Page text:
riviera maya


Cenote Sac Actun; Explore Part of the World’s Longest Underground River

Cenote Sac Actun (from the Spanish and Yucatec Maya meaning “White Cave”) is an amazing underground river that is only surpassed by Rio Secreto for a river cave experience for the casual tourist. Located conveniently in Riviera Maya, it is a must see if you can do so.

Sac Actun cenote is part of the much larger Sistema Sac Actun (White Cave System) which is a mostly underwater cave system that totals 319 km (nearly 200 miles) of discovered passages, making it the second longest discovered cave system in the world (after Mammoth Cave). The water in Sac Actun, like in most cenotes, is constantly refreshed by fresh water moving from the Yucatan inland to the ocean. At Cenote Sac Actun, a couple sink holes provide convenient access for a wonderful cave tour.

We drove up to the spot located down a dirt road a few miles further inland than Cenote Dos Ojos. We found a guide waiting and arranged for the tour with him. A few other guests showed up over the next few minutes to bring our little group of about 10. One of the groups had a guide who brought them here in his car. He spoke with the guide and told him that his group only had time for one cenote, and he believed that if you can only see one, that Sac Actun was the best choice. He may be right.

I do not understand how the best cenote in the area is so little visited when others just a few miles closer to the main road are many times busier. No doubt this improves the experience for those of us who make the trip, so make sure you add yourself to the list before more learn of this amazing spot.

Sac Actun, Riviera Maya, Mexico
Pet Cemetery Cenote

Pet Cemetery

From the parking area, it is a short walk to the first cenote that provided access. Called Pet Cemetery, we were shown some prehistoric bones under water that gave the place its name. We first journey in one direction in the cave that appeared at the end of the boardwalk, wading in waist-deep water. The ground is not muddy and the walk is easy and fun, although the coolness of the water takes a bit of getting used to. The cave soon opens up into a larger room where a hole in the ceiling served as a reminder to us about the oddity of the geology of the area – throughout the Yucatan, the very ground we walked on might contain an underground limestone passage – dry, fully or partially filled with water.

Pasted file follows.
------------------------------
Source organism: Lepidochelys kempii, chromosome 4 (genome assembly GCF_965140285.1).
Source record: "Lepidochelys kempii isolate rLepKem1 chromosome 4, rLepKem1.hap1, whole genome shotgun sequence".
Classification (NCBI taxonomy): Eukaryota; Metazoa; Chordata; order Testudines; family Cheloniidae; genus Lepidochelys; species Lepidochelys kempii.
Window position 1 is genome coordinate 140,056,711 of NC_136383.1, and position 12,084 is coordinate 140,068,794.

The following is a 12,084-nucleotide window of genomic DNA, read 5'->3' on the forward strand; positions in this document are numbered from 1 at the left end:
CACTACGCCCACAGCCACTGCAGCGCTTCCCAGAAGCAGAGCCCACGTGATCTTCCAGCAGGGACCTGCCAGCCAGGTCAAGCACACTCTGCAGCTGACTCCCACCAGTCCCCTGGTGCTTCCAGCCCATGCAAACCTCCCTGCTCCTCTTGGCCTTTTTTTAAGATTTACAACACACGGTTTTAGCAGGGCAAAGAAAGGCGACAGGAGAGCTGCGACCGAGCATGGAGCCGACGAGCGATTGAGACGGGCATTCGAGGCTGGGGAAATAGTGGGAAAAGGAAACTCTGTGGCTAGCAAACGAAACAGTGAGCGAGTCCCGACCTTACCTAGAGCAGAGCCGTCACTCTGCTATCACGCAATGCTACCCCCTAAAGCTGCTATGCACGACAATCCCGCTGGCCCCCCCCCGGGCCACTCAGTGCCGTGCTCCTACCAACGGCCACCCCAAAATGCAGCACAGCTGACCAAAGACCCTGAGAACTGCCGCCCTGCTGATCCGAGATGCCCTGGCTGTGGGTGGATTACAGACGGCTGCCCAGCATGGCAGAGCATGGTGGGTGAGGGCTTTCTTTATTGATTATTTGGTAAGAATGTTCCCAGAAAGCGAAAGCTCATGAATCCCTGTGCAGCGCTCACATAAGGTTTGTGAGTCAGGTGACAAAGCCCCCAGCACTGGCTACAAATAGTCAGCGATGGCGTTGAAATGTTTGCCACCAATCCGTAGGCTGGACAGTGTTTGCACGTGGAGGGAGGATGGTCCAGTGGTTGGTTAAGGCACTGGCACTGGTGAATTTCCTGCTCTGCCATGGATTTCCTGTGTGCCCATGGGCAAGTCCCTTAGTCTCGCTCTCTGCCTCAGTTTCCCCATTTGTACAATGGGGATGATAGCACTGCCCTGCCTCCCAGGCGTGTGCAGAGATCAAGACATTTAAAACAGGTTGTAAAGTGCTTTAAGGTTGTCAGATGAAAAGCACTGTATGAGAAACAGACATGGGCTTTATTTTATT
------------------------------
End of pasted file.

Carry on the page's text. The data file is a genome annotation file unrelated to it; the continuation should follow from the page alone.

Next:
The natural sky-light allows a focused bit of sunlight to penetrate the dark cavern, turning the water a light blue that reminds us of how clear this water is. A couple of small plants have managed to grow up on the little island of rocks below the light and vine tendrils reach down to tap the life-giving water along the edge of the hole.

We pose for pictures and then, doubling back, we return to Cenote Pet Cemetery and continue on in a more cave like passage on the far side. Soon, the water grows deeper and we are bobbing along like corks supported by our life jackets. Stalactites cover the walls, often dropping into the water. We move amongst them and I’m surprised how close we are allowed to get.

Into the Dark

Cenote Sac Actun’s passages are lit at intervals by basic artificial lighting as we use our arms to propel ourselves slowly along the watery passage, not wanting to miss any of it. Using the snorkel gear, we go face down when we take the notion and study the sunken stalagmites, columns and other formations below water in the dim light. After moving along in this manner for a while, we eventually came out in a larger passage complete with an opening in the high ceiling accessible by a set of installed stairs. I feared that our tour was already at an end, but we went around the stairs and deeper into the cave.

The ceiling closes down on us, and we find ourselves having to watch our way regularly to avoid bumping our heads on the stalactites growing increasingly dense. No artificial lighting exists here at all, and soon the only light we have is the single flashlight carried by our guide. When asked, he says that he has only ran out of batteries once and then chuckled privately at the memory without offering us any consolidation as to what happened or if we might not repeat that experience. I wonder for the first time why I left our own waterproof flashlights in the car.

Bobbing along, cenote Sac Actun makes a couple of turns and the ceiling gets down to the point where even in the center of the room it feels like too little space above us. We could each easily reach up and grasp the smooth stalactites above our heads, but each is well behaved knowing the damage to ancient formations such an act could cause. The guide stops in a small room that barely fits us all and lets us sit there for a minute. It appears to be the crescendo of the tour. The room is covered in stalactites in a density that belies belief. No portion of the room is devoid of them, and all are barely above our heads. The lone light creates shadows about the place and shoots long tendrils of shadow and light into the two narrow passages of water and stone that lead off to either side. We grin to one another and in hushed tones revel at the wonder of it.